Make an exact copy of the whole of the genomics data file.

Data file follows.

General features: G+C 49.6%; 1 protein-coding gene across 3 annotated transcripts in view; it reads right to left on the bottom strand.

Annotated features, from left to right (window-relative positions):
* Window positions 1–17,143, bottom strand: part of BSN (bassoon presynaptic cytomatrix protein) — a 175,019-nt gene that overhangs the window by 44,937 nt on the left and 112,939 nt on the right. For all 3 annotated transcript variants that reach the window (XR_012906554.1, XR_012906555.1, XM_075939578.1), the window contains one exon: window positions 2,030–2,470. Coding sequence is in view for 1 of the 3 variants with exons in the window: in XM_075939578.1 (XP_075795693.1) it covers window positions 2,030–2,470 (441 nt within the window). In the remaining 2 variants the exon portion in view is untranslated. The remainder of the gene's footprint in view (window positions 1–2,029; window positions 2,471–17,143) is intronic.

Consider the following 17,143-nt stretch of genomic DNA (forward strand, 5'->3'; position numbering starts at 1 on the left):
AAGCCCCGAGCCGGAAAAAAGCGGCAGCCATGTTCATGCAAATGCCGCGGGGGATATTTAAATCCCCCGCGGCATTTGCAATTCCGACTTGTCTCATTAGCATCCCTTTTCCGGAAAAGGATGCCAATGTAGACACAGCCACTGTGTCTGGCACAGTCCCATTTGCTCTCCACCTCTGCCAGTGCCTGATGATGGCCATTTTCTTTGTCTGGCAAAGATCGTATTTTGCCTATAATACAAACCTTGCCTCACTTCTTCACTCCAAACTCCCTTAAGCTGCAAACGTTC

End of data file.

General features: G+C 49.6%; 1 protein-coding gene across 3 annotated transcripts in view; it reads right to left on the bottom strand.

Annotated features, from left to right (window-relative positions):
* Window positions 1–17,143, bottom strand: part of BSN (bassoon presynaptic cytomatrix protein) — a 175,019-nt gene that overhangs the window by 44,937 nt on the left and 112,939 nt on the right. For all 3 annotated transcript variants that reach the window (XR_012906554.1, XR_012906555.1, XM_075939578.1), the window contains one exon: window positions 2,030–2,470. Coding sequence is in view for 1 of the 3 variants with exons in the window: in XM_075939578.1 (XP_075795693.1) it covers window positions 2,030–2,470 (441 nt within the window). In the remaining 2 variants the exon portion in view is untranslated. The remainder of the gene's footprint in view (window positions 1–2,029; window positions 2,471–17,143) is intronic.

Consider the following 17,143-nt stretch of genomic DNA (forward strand, 5'->3'; position numbering starts at 1 on the left):
AAGCCCCGAGCCGGAAAAAAGCGGCAGCCATGTTCATGCAAATGCCGCGGGGGATATTTAAATCCCCCGCGGCATTTGCAATTCCGACTTGTCTCATTAGCATCCCTTTTCCGGAAAAGGATGCCAATGTAGACACAGCCACTGTGTCTGGCACAGTCCCATTTGCTCTCCACCTCTGCCAGTGCCTGATGATGGCCATTTTCTTTGTCTGGCAAAGATCGTATTTTGCCTATAATACAAACCTTGCCTCACTTCTTCACTCCAAACTCCCTTAAGCTGCAAACGTTC